#1 By: Cory Doctorow, December 18th, 2013 15:18
#2 By: fuzzyfuzzyfungus, December 18th, 2013 15:34
Umm, Apple, embedded microcontrollers on the USB bus that can be reflashed from userspace? Srlsly?
#3 By: Kevin Thoman, December 18th, 2013 15:51
Apply small post-it square to webcam lens, solved
Edit: For those with audio concerns, blasting death metal at maximum volume at all times is the best precaution.
#4 By: sockdoll, December 18th, 2013 15:54
He sees you when you're sleeping, he knows when you're awake...
#5 By: IMB, December 18th, 2013 16:02
Matchbook covers are thicker.
#6 By: Joe Buck, December 18th, 2013 16:08
Years ago, the OLPC (one laptop per child) people solved this problem, by designing the webcam LED so that activating the camera turns on the light. There's no way to activate the camera without turning on the light, because the two are electrically wired together. Every designer that cares about the user's privacy should do the same. This isn't rocket science.
#7 By: toyg, December 18th, 2013 16:13
I guess it allows for easy OTA updates of said firmware. Security is always a tradeoff.
a MBP owner who'll put some black tape on his webcam tonight.
#8 By: Noah Django Gross, December 18th, 2013 16:21
this was the solution I came up with, too. what I can't figure out is physically blocking/covering the mic. a lot of audio equipment will disable the internal mic when you jack in an external mic, but not my MacBook. I set the level to zero from the system preferences, but seems anyone with the wherewithal to listen in on me could up the level, also.
#9 By: Jorpho, December 18th, 2013 16:21
The only explanation I can think of is that some product designer, somewhere along the way, perhaps acting on some throwaway note from a focus group session, decided that some people might find the light to be overly bright and distracting and that they needed a way to disable it, just in case.
#10 By: SoItBegins, December 18th, 2013 16:23
I admit that's what I did.
#11 By: hugh_dandrade, December 18th, 2013 16:25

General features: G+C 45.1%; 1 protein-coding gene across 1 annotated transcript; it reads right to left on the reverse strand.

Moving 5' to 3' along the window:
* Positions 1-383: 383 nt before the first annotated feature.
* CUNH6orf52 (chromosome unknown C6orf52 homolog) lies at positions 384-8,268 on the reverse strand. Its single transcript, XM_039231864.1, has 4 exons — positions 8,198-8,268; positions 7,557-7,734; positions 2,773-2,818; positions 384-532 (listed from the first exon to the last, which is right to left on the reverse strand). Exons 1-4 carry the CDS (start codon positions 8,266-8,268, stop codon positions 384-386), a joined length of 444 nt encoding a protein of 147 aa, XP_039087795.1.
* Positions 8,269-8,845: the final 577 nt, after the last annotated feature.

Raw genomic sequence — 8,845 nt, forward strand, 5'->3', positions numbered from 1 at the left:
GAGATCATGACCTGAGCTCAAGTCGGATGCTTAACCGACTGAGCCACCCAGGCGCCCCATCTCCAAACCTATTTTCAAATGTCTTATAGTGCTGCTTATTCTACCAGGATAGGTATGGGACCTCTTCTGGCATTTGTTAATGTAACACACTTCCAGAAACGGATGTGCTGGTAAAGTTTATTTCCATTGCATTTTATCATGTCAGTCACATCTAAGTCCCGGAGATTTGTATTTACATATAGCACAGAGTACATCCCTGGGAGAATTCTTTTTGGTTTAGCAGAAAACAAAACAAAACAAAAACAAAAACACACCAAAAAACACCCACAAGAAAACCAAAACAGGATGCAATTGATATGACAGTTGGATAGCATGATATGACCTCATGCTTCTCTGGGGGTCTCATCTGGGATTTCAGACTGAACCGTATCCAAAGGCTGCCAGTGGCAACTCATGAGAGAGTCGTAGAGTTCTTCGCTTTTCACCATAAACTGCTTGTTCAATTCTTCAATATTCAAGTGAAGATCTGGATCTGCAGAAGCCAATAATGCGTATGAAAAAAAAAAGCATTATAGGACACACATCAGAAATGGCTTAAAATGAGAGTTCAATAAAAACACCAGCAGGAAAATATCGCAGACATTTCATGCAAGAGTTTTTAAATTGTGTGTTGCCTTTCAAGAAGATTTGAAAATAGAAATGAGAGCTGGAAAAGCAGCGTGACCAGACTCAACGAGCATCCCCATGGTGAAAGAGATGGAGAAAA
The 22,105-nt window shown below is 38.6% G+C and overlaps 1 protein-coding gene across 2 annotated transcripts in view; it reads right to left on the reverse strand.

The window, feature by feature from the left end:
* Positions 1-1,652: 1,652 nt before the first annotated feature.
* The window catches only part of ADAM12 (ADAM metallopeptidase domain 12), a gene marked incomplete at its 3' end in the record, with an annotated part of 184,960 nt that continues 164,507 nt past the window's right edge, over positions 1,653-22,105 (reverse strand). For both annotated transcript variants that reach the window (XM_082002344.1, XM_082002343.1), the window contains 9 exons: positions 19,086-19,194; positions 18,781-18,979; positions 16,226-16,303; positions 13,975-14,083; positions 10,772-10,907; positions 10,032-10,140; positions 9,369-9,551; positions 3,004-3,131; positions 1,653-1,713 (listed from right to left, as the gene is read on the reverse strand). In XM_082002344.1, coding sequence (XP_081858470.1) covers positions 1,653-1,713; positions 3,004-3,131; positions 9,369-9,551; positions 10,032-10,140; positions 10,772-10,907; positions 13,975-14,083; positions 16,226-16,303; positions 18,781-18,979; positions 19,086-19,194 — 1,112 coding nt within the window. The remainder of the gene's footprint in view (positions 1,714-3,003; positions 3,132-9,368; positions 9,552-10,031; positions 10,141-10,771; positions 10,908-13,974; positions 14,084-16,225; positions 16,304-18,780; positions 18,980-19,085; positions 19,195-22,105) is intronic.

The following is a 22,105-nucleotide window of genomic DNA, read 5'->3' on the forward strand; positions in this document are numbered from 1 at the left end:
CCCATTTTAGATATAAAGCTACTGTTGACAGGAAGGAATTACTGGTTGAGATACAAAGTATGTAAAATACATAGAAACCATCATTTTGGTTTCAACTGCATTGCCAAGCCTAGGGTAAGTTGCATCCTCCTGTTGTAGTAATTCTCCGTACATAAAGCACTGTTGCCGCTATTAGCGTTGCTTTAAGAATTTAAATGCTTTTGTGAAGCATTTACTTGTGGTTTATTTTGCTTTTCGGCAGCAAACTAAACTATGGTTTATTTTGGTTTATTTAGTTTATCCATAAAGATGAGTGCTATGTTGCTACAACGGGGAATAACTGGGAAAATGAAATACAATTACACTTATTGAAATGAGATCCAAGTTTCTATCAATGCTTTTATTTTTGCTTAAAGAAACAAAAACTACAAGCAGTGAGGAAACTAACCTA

EFF to the rescue! With special, "unhackable" technology!
#12 By: xzzy, December 18th, 2013 16:33
There's claims out there that Apple hardware has this same design, but it's hard to verify. Some say it's a complete myth, some say only older macbooks have the vulnerability, and others insist every single Apple product with a camera has the led physically wired to the camera.
The truth is probably somewhere in the middle. Most of us probably think of "hardwired" as having an led actually connected in series with the camera sensor but it may turn out that that's never actually the case, which means there is always the risk of the camera running without the led on. It could be software controlled, or it could be a bad trace on the circuit.
#13 By: rattypilgrim, December 18th, 2013 16:34
I use black paper tape. Also, they can tap into your mic.
#14 By: Halloween Jack, December 18th, 2013 16:43
#15 By: Ant Dude, December 18th, 2013 17:13
#16 By: Ant Dude, December 18th, 2013 17:14
But how does cover up a mic(rophone) like the camera?
#17 By: IMB, December 18th, 2013 17:14
Yeah, I don't know how to deal with that one since the mic is in the speaker portion. Any suggestions?
#18 By: He who must not be named, December 18th, 2013 17:18
I think this is what the Apple hardware people thought they were doing. The "Standby" pin of the iSight CCD sensor is hardwired to the LED, so to turn off the Standby signal you must necessarily light the LED. -- reading the article, it turns out that the CCD on the iSight can be programmed to ignore the hardware standby signal from that pin, and instead take it's cue from an internal register. e.g. the CCD sensor is too versatile and can be programmed to ignore what you might expect was a very low-level "on/off" command.
The problem is that the iSight is on a USB bus that the user can read/write to. It should not be possible to re-flash the iSight firmware using unprivileged user-level commands.
#19 By: rattypilgrim, December 18th, 2013 17:52
On a MacBook Pro the mic is just above the esc key. Tape or even a couple of layers of tape. It shouldn't be hard to find out online.
#20 By: Paul Renault, December 18th, 2013 19:31
You should try it first. G'head. Put a layer of tape, try recording your voice.
Now try two layers. Three. Then reconsider your options. Foam tape, anyone?
next page →